A Macintouch. reader wrote in asking how they might synch MP3 libraries–in non geek speak–have your MP3s on your home computer and want to listen to them at work. Rather than try and synch them, here’s a way to access them from home.
“…[U]se a product like Edna, in its own words, "edna allows you to access your MP3 collection from any networked computer. This software streams your MP3s via HTTP to any MP3 player that supports playing off a remote connection.”
Edna serves up Playlists that can be managed in iTunes. Sadly, Edna can’t stream protected .AAC files. Andromeda ($35) streaming jukebox software works in a similar fashion, and does handle .AAC files.
Overall, Edna provides a handy way to access most of my music collection on my home Mac when I’m elsewhere.”
Athens, August 21. The Lithuanian basketball team
beat the US, 94 to 90. I am not a huge basketball fan, but as a returned Peace Corps Volunteer (Lithuania, 95-97) the result made me smile. Basketball is a sacred sport in Lithuania. Vaidas Paulauskas, a student, usually quiet during classes that stressed English conversation, always chatted me up after school about the Chicago Bulls and Michael Jordan. He’d go onto remind me that Lithuania’s best, then Marciulionis and Sabonis, played in the US. Lithuania is a small nation of 4 million, but its presence looms large in basketball circles.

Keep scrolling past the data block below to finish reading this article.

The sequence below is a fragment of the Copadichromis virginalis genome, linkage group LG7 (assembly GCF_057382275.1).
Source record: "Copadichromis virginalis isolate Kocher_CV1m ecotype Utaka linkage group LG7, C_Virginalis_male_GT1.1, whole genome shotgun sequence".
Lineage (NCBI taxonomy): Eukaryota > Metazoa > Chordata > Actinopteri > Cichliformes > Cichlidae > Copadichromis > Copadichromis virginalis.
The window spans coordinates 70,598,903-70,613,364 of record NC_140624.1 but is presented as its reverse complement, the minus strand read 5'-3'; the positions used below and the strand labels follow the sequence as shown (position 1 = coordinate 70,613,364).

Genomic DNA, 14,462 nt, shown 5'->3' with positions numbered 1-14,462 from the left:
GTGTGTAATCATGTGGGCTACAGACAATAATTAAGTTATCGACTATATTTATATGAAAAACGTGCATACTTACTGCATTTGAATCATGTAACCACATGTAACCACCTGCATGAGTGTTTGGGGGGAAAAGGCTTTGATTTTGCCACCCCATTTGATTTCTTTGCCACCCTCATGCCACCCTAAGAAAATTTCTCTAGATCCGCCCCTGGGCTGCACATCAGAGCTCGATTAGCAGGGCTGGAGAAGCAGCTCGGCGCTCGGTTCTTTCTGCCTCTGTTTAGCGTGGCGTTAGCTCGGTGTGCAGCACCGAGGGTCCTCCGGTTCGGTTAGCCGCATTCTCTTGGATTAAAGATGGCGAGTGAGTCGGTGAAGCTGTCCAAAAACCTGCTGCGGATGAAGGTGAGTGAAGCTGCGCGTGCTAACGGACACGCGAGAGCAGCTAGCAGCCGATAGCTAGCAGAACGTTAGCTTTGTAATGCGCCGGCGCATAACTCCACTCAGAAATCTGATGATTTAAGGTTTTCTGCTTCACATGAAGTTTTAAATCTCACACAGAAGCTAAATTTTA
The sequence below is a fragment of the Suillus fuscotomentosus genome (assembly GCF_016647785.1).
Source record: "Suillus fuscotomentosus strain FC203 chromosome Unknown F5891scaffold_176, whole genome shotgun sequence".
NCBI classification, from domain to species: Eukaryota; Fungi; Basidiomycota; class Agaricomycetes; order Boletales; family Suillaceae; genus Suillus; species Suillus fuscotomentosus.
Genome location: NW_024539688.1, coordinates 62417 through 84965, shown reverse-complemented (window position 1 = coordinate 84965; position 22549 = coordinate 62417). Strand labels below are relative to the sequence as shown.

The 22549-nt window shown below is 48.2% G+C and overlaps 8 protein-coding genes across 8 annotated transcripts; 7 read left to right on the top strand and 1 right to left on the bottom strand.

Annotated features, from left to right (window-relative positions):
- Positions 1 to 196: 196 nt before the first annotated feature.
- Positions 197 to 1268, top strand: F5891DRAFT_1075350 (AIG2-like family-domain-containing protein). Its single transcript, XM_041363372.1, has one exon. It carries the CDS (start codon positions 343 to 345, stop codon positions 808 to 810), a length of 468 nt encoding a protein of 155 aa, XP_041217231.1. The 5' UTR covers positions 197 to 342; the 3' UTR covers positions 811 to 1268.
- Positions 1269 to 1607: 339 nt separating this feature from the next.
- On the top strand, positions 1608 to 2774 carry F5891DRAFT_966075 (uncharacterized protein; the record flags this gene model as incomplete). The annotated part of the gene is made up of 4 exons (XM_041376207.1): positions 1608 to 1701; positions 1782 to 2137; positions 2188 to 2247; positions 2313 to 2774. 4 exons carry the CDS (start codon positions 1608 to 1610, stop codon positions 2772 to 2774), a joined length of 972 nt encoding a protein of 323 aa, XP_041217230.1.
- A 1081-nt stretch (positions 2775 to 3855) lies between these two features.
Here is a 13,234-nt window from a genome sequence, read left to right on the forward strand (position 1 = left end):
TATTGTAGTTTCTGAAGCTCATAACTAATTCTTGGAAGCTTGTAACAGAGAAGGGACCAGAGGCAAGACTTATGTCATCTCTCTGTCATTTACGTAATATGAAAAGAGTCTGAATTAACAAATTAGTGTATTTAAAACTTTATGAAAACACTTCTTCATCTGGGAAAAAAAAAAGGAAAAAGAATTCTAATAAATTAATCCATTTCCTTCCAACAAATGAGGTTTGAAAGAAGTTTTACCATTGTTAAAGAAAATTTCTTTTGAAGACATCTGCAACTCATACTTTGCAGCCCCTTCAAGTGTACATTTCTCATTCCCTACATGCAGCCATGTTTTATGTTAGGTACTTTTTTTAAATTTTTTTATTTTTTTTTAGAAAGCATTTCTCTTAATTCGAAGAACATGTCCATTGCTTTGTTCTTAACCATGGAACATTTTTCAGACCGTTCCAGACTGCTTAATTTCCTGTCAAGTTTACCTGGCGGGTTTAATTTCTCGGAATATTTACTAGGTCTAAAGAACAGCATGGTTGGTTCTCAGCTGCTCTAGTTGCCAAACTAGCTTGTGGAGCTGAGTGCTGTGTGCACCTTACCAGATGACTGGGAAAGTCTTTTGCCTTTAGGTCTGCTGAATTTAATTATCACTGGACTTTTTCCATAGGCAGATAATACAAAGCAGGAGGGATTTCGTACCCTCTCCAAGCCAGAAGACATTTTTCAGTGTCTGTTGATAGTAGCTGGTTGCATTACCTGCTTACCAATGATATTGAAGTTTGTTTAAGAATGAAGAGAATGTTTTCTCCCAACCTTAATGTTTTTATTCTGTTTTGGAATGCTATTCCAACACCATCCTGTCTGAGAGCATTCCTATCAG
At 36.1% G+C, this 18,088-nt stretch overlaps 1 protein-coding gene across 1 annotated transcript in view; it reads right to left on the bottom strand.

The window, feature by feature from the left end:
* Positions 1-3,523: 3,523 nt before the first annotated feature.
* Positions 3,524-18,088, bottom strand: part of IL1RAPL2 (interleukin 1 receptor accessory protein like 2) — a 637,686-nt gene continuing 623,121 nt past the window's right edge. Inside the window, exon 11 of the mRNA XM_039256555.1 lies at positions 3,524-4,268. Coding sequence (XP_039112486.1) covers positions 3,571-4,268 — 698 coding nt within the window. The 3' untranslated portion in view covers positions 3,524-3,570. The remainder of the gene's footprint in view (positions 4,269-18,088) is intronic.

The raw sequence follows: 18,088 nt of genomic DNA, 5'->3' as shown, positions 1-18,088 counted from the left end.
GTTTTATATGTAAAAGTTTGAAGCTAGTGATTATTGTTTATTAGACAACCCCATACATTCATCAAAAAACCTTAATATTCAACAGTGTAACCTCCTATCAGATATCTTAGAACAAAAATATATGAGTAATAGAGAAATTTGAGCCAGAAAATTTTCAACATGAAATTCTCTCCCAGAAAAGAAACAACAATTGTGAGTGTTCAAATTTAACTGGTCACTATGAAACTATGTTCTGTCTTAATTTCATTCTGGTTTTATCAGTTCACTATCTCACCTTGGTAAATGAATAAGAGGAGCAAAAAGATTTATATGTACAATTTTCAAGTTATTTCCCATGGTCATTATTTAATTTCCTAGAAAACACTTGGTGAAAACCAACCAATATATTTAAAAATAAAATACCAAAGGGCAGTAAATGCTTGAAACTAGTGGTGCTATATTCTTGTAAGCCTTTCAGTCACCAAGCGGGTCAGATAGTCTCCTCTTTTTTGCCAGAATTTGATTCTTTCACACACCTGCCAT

For most of the 20th century Lithuania was caught up in global power plays–falling under Russian, German, and then Soviet domination. (The Soviets were kind enough to co-opt the best Lithuanian basketball players for their Olympic team before Lithuania broke free in 1991.) Nevertheless, it’s not often that a small country goes up against the legendary American dream team and wins. Yesterday, in beating the US, Lithuania showed that passion, practice and persistence can take down a giant.
As an American, I’m a little embarrassed that we’re getting trounced in a sport that we invented and where athletes command multi-million dollar salaries. As a returned Peace Corps Volunteer, I am overjoyed for my adopted country. In America, we expect to dominate. This reversal, an object lesson in hubris, is refreshing–if fleeting. My guess is the Americans will be more focused in the finals, but I’ll still be rooting for Lithuania.
5:30 AM, EDT, New York – The Iowa Electronic Markets–where folks get to buy and sell shares of political candidates to predict election outcomes–put Kerry (49%) over Bush (48%). (Current price quote) The IEM typically outperforms normal polls at making predictions. I check the IEM every morning, and though Bush and Kerry have been running neck and neck, this is the first time I’ve seen Kerry edge out Bush. A trend? Too early to tell. For more on the IEM see, this article in Wired